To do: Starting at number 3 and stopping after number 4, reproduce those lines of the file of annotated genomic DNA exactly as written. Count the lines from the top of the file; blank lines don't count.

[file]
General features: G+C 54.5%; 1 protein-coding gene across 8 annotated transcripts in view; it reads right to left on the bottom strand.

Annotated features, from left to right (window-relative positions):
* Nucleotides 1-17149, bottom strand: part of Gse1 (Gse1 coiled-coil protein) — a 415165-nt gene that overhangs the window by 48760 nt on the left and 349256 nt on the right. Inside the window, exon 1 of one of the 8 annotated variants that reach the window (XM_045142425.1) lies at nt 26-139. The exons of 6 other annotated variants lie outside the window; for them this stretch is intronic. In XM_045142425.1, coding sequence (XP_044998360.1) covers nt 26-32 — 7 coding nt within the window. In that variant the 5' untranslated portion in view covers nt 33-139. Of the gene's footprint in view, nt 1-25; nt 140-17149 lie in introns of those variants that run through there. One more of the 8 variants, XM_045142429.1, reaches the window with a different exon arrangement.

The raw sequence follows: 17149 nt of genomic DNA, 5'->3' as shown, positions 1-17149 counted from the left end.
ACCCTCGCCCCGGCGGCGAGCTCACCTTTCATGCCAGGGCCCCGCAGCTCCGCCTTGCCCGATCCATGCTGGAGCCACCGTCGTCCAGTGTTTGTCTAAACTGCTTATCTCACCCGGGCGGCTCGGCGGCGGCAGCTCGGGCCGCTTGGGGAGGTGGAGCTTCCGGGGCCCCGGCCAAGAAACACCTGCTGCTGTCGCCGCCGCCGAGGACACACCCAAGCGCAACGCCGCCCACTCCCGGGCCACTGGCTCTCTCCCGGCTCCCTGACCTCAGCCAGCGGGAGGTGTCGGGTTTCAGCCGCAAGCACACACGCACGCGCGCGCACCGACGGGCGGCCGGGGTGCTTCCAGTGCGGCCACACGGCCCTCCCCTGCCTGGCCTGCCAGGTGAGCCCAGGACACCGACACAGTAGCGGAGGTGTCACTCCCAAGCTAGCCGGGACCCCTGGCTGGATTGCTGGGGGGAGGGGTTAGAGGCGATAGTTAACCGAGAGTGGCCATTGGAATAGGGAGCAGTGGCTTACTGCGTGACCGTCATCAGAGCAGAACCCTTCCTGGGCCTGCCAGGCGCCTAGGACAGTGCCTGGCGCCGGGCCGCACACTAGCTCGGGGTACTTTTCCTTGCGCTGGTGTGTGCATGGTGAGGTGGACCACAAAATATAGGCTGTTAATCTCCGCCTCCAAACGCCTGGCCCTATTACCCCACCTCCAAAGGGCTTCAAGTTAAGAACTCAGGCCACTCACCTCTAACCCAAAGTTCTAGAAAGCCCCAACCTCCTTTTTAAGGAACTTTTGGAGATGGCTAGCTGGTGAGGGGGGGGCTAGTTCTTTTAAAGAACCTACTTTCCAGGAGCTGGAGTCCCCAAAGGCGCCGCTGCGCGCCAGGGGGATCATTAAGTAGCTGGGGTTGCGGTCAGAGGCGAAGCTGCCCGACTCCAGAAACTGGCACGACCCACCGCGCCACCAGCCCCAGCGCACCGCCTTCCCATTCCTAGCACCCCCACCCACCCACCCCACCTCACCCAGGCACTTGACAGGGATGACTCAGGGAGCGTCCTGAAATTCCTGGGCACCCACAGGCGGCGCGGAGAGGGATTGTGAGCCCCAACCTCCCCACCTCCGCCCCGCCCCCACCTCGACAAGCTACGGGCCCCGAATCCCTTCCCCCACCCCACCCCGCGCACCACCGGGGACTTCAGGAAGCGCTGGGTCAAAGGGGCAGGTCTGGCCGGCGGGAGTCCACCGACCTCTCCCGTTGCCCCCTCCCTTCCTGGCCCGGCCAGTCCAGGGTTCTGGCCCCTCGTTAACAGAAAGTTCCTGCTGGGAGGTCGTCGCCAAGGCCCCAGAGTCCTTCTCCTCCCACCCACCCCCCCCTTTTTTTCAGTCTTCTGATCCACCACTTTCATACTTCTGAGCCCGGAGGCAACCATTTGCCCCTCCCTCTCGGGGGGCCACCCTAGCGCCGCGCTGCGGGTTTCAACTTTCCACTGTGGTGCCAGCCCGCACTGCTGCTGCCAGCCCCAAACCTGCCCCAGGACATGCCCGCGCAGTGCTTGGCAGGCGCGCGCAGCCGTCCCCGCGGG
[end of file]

* Nucleotides 1-17149, bottom strand: part of Gse1 (Gse1 coiled-coil protein) — a 415165-nt gene that overhangs the window by 48760 nt on the left and 349256 nt on the right. Inside the window, exon 1 of one of the 8 annotated variants that reach the window (XM_045142425.1) lies at nt 26-139. The exons of 6 other annotated variants lie outside the window; for them this stretch is intronic. In XM_045142425.1, coding sequence (XP_044998360.1) covers nt 26-32 — 7 coding nt within the window. In that variant the 5' untranslated portion in view covers nt 33-139. Of the gene's footprint in view, nt 1-25; nt 140-17149 lie in introns of those variants that run through there. One more of the 8 variants, XM_045142429.1, reaches the window with a different exon arrangement.

The raw sequence follows: 17149 nt of genomic DNA, 5'->3' as shown, positions 1-17149 counted from the left end.